Mikvah Use Differs Across Country During Pandemic

By LILA SARICK

Jewish women are very worried about using a mikvah in the midst of the current pandemic, but despite their concerns, they are continuing to observe the monthly mitzvah, says the co-chair of one of Toronto’s ritual baths.

“Women are petrified,” conceded Lisa Berman, co-chair of the Maddie Leventhal Mikvah Centre at Beth Avraham Yosef of Toronto, a large Orthodox synagogue in suburban Toronto.

 “We’ve had some women who have foregone going to the mikvah for a month [because of health concerns] and then they return the next month,” she told The CJR. “Some people embrace it. They will do their utmost to come and they put their fear aside.”

Immersing in the mikvah is a monthly obligation for women, unless they see themselves living a “life of chastity with their husbands,” said Rabbi Daniel Korobkin of the BAYT, who likens the mikvah to an essential service. He said a number of women have reached out to him and expressed their concerns about visiting a communal bath during the pandemic.

“I completely sympathize with their anxiety,” he said. “At the same time, I explained and said ‘please look over the standards, they are meant to protect you.’ ”

The mikvah at the BAYT, like others in the Toronto area, has changed the way it operates after consulting with doctors and pool experts, said Berman.

Women must first call and answer a set of screening questions to determine if they can make an appointment, and some women who may have been exposed to COVID-19 have been asked to delay visiting the mikvah for a month.

Women are required to shower and prepare at home instead of at the mikvah, and then to immerse as quickly as possible.

Appointments are made to ensure that no two women are in the same area at one time, and mikvah attendants wear gloves and masks and keep their distance from the woman immersing.

While the mikvah has traditionally been a moment of respite in a busy life, that is not the situation right now, said Berman. Still, “99.9 percent of women have been onboard and they’re just grateful that we’re open.”

The number of women using the BAYT mikvah spiked in March, when it was one of the first in the city to adopt stricter hygiene protocols, but numbers have since returned to their usual levels, Rabbi Korobkin said.

About 140 women use the mikvah monthly, Berman said.

But the situation is not uniform across the country. In Montreal, police closed Mikveh Israel in Cote-Saint-Luc on March 31 because four or five people were there, according to the Montreal Gazette.

Other reports said officers found two employees, two volunteers and a woman inside the building.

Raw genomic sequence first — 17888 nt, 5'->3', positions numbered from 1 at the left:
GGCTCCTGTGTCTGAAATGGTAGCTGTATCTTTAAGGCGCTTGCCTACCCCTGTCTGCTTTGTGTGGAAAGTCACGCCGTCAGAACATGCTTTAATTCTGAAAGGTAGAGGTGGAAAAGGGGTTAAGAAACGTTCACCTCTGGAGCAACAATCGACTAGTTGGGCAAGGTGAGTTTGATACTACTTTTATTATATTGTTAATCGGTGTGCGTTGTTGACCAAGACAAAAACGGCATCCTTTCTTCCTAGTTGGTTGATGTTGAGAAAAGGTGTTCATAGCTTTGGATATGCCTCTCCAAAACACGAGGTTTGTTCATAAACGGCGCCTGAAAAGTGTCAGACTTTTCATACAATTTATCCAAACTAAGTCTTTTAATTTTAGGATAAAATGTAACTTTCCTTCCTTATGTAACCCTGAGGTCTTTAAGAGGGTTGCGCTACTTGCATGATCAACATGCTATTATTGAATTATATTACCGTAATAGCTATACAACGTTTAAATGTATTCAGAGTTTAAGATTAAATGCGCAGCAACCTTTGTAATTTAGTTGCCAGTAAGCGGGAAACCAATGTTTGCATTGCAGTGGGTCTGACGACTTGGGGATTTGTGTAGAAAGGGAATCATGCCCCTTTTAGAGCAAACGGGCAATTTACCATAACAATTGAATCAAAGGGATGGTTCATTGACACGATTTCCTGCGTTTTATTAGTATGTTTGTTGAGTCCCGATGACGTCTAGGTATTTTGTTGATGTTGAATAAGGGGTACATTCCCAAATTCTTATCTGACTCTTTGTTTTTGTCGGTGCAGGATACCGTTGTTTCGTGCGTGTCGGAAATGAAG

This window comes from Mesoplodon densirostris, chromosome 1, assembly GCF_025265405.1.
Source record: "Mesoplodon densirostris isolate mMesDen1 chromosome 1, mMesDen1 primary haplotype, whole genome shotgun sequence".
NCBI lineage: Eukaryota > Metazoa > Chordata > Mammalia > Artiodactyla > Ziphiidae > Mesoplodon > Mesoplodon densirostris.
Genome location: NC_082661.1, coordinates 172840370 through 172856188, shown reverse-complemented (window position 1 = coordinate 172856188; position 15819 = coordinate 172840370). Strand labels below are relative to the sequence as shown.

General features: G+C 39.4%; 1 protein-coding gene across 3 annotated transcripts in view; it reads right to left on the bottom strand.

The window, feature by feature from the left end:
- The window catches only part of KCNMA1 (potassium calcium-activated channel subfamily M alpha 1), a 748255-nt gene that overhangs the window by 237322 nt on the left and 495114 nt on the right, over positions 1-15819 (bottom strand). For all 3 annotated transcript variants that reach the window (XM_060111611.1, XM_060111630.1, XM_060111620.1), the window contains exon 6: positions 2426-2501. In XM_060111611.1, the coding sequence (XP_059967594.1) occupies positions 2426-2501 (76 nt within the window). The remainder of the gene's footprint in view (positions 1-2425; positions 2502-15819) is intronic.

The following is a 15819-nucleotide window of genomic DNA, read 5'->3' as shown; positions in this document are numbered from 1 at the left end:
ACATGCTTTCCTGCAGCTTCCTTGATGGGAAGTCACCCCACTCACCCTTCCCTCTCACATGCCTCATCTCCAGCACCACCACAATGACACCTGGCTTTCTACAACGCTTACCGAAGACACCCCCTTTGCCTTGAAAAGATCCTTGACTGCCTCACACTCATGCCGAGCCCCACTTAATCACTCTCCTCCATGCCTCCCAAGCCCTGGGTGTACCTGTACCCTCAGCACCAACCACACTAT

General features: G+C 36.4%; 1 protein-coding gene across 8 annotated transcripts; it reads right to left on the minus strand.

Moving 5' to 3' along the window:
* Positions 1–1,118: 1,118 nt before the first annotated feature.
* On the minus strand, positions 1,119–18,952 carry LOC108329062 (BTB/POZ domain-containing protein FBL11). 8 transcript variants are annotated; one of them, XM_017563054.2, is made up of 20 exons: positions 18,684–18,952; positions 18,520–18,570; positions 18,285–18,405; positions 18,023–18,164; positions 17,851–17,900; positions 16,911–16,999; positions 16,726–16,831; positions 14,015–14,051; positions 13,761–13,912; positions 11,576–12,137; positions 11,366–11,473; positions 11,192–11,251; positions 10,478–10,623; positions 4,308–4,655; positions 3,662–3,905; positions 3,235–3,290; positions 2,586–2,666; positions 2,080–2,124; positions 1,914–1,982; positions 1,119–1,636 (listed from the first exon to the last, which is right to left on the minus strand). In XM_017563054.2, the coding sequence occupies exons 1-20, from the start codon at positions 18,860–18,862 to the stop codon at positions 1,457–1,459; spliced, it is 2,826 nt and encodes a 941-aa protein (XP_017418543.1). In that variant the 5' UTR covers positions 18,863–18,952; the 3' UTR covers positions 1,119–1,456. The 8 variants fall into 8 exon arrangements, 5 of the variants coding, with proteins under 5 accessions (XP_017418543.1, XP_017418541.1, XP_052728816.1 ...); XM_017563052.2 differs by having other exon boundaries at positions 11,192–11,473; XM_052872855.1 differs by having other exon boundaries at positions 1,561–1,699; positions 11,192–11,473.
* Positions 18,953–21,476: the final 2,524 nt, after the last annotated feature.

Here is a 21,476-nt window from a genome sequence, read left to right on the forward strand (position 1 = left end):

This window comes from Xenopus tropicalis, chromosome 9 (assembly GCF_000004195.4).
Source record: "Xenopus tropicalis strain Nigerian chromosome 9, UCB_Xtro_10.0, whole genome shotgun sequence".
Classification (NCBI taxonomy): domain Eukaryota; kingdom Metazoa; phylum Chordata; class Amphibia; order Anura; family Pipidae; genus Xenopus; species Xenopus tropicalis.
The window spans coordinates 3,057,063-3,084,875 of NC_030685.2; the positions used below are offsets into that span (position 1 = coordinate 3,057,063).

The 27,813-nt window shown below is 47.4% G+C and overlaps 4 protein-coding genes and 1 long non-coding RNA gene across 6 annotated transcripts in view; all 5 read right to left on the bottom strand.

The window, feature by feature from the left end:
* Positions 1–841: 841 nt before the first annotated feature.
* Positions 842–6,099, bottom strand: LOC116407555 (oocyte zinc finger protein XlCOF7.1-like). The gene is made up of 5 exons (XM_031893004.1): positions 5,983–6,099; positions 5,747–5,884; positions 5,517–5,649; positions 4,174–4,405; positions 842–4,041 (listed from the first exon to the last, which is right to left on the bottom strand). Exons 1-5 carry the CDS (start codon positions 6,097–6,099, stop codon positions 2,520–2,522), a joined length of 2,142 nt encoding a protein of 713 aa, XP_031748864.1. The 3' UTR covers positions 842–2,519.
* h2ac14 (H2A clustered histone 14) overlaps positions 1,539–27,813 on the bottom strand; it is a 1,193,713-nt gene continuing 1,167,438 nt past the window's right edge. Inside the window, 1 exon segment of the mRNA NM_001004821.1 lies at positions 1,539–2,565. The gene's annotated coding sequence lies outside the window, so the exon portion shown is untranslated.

Mikveh Israel could not be reached for comment.

Mikvahs in Montreal are officially closed, but it is clear that some are still operating, said one person who is knowledgeable about the situation.

Rabbi Saul Emanuel, executive director of the Jewish Community Council of Montreal, declined to comment on whether mikvahs were operating in the city. “We should be respecting the privacy of people and not publishing articles about it,” he said.

In Vancouver, the mikvah attached to Congregation Schara Tzedeck has remained open for use by women, although it is closed to men, who do not have the same halachic obligation to immerse, said Rabbi Andrew Rosenblatt.

Early on during the pandemic, closing the mikvah was briefly considered, but the idea was rejected, since the water in the bath is chlorinated and does not pose a risk, Rabbi Rosenblatt said. As in Toronto and other locations, women in Vancouver are asked to prepare at home instead of at the mikvah.

However, not all mikvahs have remained open during the pandemic. The Toronto Community Mikvah (formerly called the Reform Mikvah of Greater Toronto) decided to shut its doors temporarily, said Robin Leszner, co-chair of the facility.

The mikvah, located in a school in Thornhill, Ont., has few monthly users but is used by Reform and Conservative rabbis for conversion. Women also use it before getting married and to mark significant events and transitions in their lives, such as after a miscarriage, Leszner said.

The mikvah is used by about 25 rabbis in the city and performs about 150 conversions a year. It hosts hundreds of parents, students and educators annually for visits.

“The rabbis are in support of this. They felt their conversions could wait until it was safer,” Leszner said.

After consulting with the rabbis who use the mikvah, it was decided to drain it and use the down time to do some needed repairs and cleaning, Leszner said.